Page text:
A friend of mine has a wonderful way of describing people who are off-the-scale demanding; the type who always seem to “think it’s unfair and want, want, want”.
If you are like me, you’re probably thinking the world seems to be rather preoccupied with Covid-19 right now. Quite frankly I’m in need of something a little more light-hearted and that’s where the HR bucket list comes in.
The Return to Work (RTW) Plan
If an employee needs to take an extended break from work due to illness, injury or surgery, a RTW Plan is a positive tool to help them return to work safely, productively and in the right mindset.
Having a plan ensures you and your employee are on the same page and gives everyone some structure and something to work towards.
Having a policy to support your planning is not essential, but it can be beneficial as it lets your employees know that your business supports return to work plans. A policy should clearly outline what is required from you and your employee in the event of an extended absence from work.
As soon as it’s apparent the employee will be away from work, sit down with them and get an understanding of how long they are likely to be off work.
Not all situations require a RTW Plan. We generally recommend doing a plan if the expected time away from work is greater than two weeks or if there will be a reduction or change in their ability to return to usual duties (short or long-term) as a result of the employee’s illness/injury/surgery.
If the expected time is more than three months, talk with an HR Adviser as you may need to consider significant changes to manage the workload or whether termination of employment is appropriate.
The employee should be asked to provide a current certificate of capacity from their treating specialist, medical professional and/or ACC case manager. This will be used to provide information regarding:
- how long the employee is expected to be absent from work
- whether the employee is expected to return at full capacity or with reduced duties, or a temporary or permanent change in duties
- whether the employee is needing to take a gradual approach to return to work in terms of days and hours
- current limitations in terms of mental and physical capacity
Writing the RTW Plan
No two RTW plans are the same; each plan is tailored to the employee and their individual situation. Agree the terms of the plan with the employee. It should include these key things:
- days and hours of work, including whether working from home is an option
- physical limitations associated with their usual duties
- any contributing information from medical professionals and/or ACC case managers
- date expected to achieve a full return to work
- workplace support, e.g. review of the employee’s workstation
- review dates for the plan
- ongoing information required from medical professionals and/or ACC case managers
- any payroll instructions, e.g. sick leave payments, unpaid leave etc.
The importance of checking in…
A plan goes a long way to dialling down the stress, but because there are so many variables in play, you need to have some flexibility to change the plan. This means planned check-ins with the employee are important as you want them to stay connected while they are not at work. Talking with them will help you keep on top of things in the event the plan needs to be modified.
At the outset the big unknown is how quickly the employee is able to become productive again. Keeping in contact will give you a sense of whether they are champing at the bit to start work again or needing to take extra time. Good communication will help to get the balance right.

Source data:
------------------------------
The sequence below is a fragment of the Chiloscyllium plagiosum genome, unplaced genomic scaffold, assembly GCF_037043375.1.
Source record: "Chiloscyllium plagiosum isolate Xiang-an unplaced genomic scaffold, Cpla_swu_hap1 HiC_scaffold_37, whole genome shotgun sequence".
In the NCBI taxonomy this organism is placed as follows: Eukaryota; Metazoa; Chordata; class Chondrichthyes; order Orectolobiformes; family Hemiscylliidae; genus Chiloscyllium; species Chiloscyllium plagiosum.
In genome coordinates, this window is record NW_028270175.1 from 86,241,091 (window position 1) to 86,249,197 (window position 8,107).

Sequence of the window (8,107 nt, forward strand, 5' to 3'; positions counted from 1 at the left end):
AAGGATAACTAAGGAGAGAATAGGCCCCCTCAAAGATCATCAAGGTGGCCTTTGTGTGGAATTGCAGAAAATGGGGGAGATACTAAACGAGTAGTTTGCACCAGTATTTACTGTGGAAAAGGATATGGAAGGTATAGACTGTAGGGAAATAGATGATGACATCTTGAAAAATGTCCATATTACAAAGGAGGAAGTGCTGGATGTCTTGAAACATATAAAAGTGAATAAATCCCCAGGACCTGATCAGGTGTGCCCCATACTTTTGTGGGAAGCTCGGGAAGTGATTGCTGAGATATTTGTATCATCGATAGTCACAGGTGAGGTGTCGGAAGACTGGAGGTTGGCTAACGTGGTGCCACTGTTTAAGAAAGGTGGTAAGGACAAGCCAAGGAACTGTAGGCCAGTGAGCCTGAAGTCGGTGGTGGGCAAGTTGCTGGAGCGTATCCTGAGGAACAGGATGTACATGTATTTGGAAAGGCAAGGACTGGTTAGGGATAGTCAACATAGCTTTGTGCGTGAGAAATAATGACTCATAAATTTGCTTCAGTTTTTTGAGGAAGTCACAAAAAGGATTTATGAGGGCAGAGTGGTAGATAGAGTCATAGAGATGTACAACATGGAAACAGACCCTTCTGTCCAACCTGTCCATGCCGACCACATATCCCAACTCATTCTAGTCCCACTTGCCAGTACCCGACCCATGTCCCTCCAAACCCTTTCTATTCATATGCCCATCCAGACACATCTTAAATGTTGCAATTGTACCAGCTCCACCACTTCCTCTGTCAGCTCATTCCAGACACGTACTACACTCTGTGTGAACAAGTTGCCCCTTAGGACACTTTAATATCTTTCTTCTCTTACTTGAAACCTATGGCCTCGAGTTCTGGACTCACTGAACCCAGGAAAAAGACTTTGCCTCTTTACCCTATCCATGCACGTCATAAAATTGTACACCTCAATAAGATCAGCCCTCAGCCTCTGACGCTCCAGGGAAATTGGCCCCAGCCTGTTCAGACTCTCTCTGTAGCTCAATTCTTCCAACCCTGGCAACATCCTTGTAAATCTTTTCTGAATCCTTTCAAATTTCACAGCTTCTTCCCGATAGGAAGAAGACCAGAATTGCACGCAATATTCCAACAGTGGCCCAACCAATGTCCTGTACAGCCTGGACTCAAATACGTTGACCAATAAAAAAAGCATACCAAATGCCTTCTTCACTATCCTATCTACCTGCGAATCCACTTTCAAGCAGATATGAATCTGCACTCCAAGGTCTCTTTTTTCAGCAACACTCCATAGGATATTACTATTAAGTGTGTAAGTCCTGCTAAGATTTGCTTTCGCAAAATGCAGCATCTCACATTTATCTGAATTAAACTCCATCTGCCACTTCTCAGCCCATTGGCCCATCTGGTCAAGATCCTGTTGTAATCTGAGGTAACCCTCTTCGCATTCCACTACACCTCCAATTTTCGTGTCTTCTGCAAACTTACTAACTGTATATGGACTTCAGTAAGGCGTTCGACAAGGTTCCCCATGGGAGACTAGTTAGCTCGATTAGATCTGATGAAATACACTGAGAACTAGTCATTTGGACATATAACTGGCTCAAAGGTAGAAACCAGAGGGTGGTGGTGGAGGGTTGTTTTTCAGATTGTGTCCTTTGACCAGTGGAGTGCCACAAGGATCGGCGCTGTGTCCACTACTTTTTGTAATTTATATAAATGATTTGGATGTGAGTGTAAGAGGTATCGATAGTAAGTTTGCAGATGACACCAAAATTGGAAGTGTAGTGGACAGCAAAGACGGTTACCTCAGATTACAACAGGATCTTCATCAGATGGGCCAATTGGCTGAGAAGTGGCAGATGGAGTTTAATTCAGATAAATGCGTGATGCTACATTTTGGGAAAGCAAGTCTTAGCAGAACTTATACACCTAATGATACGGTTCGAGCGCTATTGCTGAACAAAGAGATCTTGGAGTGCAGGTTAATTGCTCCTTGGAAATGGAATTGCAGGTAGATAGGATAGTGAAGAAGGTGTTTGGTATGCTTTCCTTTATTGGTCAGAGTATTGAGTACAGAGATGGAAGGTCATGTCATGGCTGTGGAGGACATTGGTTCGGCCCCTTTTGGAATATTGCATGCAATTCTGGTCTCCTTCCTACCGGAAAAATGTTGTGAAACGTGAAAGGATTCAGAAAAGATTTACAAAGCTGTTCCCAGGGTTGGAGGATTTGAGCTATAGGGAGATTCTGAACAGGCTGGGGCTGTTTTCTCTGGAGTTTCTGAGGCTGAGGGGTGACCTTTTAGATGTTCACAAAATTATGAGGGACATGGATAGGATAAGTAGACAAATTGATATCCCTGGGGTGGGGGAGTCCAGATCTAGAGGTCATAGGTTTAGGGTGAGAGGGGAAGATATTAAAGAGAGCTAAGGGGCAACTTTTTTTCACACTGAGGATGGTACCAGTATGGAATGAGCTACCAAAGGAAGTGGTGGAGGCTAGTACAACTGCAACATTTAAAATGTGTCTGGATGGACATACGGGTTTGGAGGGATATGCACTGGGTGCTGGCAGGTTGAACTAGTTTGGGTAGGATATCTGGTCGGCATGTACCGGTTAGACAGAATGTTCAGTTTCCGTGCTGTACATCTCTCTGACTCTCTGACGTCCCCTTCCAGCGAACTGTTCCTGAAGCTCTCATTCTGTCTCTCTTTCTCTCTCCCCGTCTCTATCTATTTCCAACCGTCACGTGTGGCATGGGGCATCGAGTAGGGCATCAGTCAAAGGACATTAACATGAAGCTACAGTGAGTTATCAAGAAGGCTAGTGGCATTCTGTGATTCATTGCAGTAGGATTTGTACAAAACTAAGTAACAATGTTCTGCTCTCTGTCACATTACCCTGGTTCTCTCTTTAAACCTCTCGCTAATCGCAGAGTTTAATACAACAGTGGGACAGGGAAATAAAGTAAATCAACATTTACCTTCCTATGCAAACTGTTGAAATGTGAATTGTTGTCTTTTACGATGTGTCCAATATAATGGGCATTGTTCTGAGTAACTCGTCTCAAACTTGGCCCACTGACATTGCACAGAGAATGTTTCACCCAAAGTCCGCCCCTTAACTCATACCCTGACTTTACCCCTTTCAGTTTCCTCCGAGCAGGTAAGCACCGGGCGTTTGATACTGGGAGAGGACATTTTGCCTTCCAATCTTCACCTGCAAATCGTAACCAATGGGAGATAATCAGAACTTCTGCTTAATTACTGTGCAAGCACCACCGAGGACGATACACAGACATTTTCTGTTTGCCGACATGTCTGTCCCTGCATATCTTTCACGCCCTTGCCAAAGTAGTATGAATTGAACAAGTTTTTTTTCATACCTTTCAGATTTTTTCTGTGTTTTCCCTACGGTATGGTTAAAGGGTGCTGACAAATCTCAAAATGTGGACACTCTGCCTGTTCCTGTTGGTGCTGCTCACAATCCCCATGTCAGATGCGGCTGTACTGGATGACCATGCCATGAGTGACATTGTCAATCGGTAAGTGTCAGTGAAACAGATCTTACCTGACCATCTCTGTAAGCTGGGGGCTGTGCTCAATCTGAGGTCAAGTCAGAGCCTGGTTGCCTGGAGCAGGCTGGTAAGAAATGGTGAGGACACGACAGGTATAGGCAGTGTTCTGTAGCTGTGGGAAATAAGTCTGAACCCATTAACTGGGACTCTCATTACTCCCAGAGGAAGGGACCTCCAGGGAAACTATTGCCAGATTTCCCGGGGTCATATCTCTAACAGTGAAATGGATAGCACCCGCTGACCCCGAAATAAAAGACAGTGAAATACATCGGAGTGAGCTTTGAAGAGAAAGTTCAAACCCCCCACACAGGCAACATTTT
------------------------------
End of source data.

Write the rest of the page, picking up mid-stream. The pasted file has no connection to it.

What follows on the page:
If you have any questions about RTW Plans give us a call anytime on 07 823 3250 or send us an email firstname.lastname@example.org.
Government has announced a new wage subsidy, specifically for apprentices.
The “Apprenticeship Boost” wage subsidy scheme kicks off from 1st August this year, to help employers retain and employ new apprentices while dealing with the effects of COVID-19.
There are times when checklists come in really handy, and I think this month is one of those times. We all have a lot on our plate, so I have kept this checklist brief, but practical.
1. Wage Subsidy Key Dates & Actions
- The application date for the current wage subsidy ends 9 June.
- If you qualify for the Wage Subsidy Extension payment (8-week payment), you can apply for this after 9 June.
- Refund MSD if you didn’t have a revenue loss of 30% or you made people redundant during the wage subsidy period.
- Advise MSD if employees resigned during the wage subsidy period.
- Do you have an employee on ACC? Remember to send details to ACC each time a subsidy payment is made. If ACC are paying your employee and you have suspended wage subsidy payments for the employee, you need to refund MSD.
2. Triangular Employment Change – 27 June
- The Employment Relations (Triangular Employment) Amendment Act 2019 comes into force on 27 June 2020.
- We will be running a 45 minute Zoom webinar on the scenarios it applies to, what the implications are, and some best practice guidelines for managing 3rd party staff in your workplace.
Webinar date: 18 June 2020, 11am
Webinar fee: $25 + GST
To book: email email@example.com
3. Paid Parental Leave – Increase 1 July
- Increases to 26 weeks from 1 July 2020.
- The change doesn’t require employers to provide any additional leave. It might provide more certainty for employers about the length of time you need to fill the role, given the likelihood that more parents may take at least 26 weeks if the majority of the leave is paid. Employees can still request an additional six months of unpaid parental leave.
4. Don’t forget to document
- Have your terms changed, even if it’s only for an interim period? e.g. a 4 day week, etc.? You need to document the changes you have made as a result of COVID-19.
- Update or document any new policies for the way you now work as a result of COVID-19 e.g. health & safety, working from home, etc.
If you have any questions, give us a call (07 823 3250) or send us an email (firstname.lastname@example.org).
There is no doubt about it, most of us have been impacted in some way or other with Covid-19, whether you’re in a business where it’s back to work this week, in an industry that will be facing challenges for some time yet, or perhaps somewhere in the middle.
Over the last few weeks I have had the privilege of being involved in co-facilitating a number of webinars – from both an HR and a payroll perspective. Our most recent webinar was hosted through the Cambridge Business Chamber with panellists covering these four areas of business: strategy, marketing, finance and of course HR.